Originally, the seventh day was the First Day, the day the Anakim made their first contact with us. We took it as a blessing that something so magnificent could be interested in us. It must have been God, yes? I mean, it seemed like every plant on every field was growing. It had rained for the first time in years. (This was the middle of the desert.) One could understand how a hunter-gatherer with no ability to even fathom creatures from other worlds could feel like he had a whole new life given to him, a soul, previously denied him by his too-simple existence.
The ancient word for this place where the Anakim originally landed was called Itl-Eden, or as it was popularly simplified over the centuries, Eden. In this place, in their grandest symbol of peace and friendship, they created a spectacularly bountiful garden, overflowing with fruits and vegetables, lush green trees, no predators. It was a place for early humans to live and have the opportunity to think more, to evolve as a species.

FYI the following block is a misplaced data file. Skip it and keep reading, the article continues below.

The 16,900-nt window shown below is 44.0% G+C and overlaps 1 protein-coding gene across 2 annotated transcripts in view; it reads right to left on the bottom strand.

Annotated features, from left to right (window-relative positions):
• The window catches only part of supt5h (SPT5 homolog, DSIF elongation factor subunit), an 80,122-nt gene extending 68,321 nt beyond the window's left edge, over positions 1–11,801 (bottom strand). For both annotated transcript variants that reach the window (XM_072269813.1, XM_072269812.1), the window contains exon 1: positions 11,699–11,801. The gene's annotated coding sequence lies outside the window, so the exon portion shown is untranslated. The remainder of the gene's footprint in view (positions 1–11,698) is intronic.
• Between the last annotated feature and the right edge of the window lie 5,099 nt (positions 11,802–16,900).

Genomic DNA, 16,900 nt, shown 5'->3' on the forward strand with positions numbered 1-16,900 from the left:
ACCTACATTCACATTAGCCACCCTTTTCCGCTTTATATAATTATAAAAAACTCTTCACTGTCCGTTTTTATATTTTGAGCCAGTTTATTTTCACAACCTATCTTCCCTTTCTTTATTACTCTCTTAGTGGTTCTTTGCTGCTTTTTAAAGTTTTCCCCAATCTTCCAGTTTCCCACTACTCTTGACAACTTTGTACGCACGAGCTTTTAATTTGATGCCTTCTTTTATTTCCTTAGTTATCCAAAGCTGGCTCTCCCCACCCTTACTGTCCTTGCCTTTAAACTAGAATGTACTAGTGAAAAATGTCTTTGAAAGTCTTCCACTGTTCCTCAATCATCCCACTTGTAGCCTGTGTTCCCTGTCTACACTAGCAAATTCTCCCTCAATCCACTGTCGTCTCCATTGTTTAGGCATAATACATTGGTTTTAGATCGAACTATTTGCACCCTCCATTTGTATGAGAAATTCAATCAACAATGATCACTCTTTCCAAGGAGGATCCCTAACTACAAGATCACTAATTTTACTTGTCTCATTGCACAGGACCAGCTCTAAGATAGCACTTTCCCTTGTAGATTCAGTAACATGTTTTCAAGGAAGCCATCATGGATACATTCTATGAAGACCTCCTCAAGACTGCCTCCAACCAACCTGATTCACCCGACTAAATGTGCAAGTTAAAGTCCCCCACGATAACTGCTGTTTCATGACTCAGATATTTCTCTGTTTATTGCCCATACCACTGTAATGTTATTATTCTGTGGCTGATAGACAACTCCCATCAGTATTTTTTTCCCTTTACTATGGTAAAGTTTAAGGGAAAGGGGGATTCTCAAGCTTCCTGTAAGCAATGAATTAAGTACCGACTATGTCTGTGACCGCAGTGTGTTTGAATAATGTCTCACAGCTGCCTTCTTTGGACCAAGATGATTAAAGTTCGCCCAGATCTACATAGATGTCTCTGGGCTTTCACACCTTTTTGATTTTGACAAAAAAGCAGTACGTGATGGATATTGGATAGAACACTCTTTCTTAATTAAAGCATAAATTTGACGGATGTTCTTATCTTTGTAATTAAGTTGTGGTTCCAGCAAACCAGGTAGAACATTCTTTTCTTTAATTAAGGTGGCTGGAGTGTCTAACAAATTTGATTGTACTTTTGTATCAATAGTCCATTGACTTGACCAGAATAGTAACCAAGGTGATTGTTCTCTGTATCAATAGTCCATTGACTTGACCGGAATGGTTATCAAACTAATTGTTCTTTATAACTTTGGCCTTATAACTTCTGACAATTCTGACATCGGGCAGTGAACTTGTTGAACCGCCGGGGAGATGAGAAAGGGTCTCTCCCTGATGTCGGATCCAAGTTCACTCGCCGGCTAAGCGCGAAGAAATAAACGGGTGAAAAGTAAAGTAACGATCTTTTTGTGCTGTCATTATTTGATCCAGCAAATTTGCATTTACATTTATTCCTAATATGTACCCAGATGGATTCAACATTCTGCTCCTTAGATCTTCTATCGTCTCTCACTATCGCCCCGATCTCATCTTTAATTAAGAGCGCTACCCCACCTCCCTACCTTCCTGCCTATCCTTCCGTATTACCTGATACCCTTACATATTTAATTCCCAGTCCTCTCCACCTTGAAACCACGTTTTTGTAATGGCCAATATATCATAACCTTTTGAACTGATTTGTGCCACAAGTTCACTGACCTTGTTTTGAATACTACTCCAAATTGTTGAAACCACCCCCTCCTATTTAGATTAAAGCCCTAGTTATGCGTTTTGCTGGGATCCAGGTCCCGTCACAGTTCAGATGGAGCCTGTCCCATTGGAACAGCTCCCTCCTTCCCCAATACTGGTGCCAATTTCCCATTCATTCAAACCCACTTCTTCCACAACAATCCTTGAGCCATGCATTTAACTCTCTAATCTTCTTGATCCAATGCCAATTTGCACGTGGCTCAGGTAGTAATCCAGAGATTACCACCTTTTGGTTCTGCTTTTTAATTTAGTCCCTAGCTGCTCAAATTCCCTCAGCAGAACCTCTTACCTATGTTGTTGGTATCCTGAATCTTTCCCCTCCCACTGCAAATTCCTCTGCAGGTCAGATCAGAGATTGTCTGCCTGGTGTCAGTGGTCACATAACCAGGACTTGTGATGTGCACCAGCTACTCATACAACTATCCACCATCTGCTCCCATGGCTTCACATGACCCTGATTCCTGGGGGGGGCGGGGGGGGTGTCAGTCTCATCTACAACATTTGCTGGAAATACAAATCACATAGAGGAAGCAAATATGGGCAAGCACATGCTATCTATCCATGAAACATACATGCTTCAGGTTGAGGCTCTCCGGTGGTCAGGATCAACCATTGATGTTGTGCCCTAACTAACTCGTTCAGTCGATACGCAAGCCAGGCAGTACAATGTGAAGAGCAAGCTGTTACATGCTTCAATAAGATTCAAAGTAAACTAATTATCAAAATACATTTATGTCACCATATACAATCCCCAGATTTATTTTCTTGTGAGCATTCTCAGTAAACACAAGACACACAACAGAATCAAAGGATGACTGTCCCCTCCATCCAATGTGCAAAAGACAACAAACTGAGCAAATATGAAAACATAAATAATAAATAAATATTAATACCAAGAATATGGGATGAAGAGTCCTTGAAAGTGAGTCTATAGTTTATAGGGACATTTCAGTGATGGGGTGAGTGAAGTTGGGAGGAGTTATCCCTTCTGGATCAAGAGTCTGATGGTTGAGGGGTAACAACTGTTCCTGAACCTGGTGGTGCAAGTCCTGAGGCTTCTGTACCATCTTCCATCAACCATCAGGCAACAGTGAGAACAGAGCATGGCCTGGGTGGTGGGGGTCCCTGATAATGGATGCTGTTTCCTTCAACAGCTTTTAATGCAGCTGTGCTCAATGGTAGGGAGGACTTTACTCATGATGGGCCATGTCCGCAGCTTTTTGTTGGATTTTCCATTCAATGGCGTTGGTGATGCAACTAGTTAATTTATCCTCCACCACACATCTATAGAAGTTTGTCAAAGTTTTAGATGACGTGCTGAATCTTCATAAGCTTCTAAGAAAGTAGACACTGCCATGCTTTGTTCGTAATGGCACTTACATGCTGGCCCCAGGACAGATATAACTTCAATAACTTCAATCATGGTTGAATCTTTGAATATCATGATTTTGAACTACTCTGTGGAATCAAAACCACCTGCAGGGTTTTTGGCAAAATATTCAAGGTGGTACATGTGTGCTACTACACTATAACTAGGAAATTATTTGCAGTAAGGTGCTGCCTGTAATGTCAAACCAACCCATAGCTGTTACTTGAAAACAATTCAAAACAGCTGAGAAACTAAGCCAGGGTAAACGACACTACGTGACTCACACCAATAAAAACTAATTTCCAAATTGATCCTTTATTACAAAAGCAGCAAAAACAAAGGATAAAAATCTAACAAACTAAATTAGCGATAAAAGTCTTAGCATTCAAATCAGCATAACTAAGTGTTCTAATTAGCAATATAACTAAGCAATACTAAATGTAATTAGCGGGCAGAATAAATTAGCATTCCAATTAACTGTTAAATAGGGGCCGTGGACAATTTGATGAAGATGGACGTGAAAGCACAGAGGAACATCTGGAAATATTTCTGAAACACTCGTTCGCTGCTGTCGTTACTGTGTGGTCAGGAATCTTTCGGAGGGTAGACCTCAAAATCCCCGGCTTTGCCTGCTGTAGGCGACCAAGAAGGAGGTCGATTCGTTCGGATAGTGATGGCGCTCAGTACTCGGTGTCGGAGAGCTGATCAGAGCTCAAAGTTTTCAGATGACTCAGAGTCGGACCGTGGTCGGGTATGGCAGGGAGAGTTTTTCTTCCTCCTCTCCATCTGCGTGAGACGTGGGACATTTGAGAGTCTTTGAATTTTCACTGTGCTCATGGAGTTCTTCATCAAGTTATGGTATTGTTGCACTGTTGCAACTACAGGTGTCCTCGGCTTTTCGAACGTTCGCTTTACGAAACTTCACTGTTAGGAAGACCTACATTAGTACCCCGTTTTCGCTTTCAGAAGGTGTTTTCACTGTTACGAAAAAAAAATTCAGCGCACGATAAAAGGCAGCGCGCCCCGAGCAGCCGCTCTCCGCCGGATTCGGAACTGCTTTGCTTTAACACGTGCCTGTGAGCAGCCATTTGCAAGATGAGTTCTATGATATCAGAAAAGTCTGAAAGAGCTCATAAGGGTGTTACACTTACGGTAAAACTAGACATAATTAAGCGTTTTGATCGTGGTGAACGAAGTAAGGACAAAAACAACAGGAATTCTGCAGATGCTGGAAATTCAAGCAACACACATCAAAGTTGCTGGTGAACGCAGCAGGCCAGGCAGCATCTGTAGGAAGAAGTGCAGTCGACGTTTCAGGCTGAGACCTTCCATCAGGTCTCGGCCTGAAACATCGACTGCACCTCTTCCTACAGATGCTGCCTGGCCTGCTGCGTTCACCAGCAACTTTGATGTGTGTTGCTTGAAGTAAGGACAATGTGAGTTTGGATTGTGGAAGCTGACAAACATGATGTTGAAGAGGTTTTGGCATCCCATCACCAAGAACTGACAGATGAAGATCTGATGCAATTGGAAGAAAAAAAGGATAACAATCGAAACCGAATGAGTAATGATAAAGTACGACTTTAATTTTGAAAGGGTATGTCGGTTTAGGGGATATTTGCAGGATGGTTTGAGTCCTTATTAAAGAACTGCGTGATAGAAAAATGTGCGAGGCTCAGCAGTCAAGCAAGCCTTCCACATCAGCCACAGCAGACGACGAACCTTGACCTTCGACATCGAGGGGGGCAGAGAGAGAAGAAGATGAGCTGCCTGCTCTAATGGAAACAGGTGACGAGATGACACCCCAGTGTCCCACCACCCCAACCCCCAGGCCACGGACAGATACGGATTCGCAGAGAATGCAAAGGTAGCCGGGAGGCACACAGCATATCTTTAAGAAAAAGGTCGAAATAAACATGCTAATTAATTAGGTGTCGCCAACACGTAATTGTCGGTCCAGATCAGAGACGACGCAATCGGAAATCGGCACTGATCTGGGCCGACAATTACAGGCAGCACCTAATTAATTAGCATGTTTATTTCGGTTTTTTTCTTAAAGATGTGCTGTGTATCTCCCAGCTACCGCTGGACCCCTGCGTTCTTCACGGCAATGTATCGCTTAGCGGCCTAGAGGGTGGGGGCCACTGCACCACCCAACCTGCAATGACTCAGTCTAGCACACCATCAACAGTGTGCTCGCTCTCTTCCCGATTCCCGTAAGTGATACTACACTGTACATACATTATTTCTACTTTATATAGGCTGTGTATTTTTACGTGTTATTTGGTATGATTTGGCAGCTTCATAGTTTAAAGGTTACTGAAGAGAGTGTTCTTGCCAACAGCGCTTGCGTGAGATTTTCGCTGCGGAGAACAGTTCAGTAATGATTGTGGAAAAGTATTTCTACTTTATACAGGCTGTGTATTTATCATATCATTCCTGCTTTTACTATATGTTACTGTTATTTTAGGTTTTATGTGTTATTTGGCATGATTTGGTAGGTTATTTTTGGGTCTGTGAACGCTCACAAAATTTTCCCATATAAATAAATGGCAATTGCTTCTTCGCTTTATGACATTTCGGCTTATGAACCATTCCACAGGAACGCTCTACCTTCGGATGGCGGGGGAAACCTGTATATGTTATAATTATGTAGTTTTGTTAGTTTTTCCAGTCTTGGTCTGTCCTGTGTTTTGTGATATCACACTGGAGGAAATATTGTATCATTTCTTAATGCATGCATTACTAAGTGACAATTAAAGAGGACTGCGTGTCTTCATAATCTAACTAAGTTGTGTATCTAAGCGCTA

Part of their terraforming created a lake in the center of the development area, mined from a nearby aquifer. Enough water sprang from the lake that four rivers left Eden, flowing through different lands, and gaining different names. The Pison flows through the entirety of Havilah, where gold, bdellium, and onyx are mined for trade. The Gihon, similarly, runs the entire length of Ethiopia. The Hiddekel cuts through the east of Assyria. The fourth river, of course, was the Euphrates.
To keep our early ancestors safe, the Anakim sent a guardian to live amongst the humans. They tried their best to replicate the appearance of humans, but they usually lived for centuries, sometimes millennia. Even in human disguise, they still lived for hundreds of years. The first one they sent was named Ahdam.
To say Ahdam was a guardian would be selling him far too short. Ahdam was the Anakim’s equivalent to a highly trained survivalist and goodwill ambassador of sorts. They sent him with every tool he could need to win over the locals. This garden, of course, was a great start. The second phase of the terraforming project creates more complex organisms from the host planet. Ahdam was crucial in this process, spending time learning about the native flora and fauna over his stay on Earth.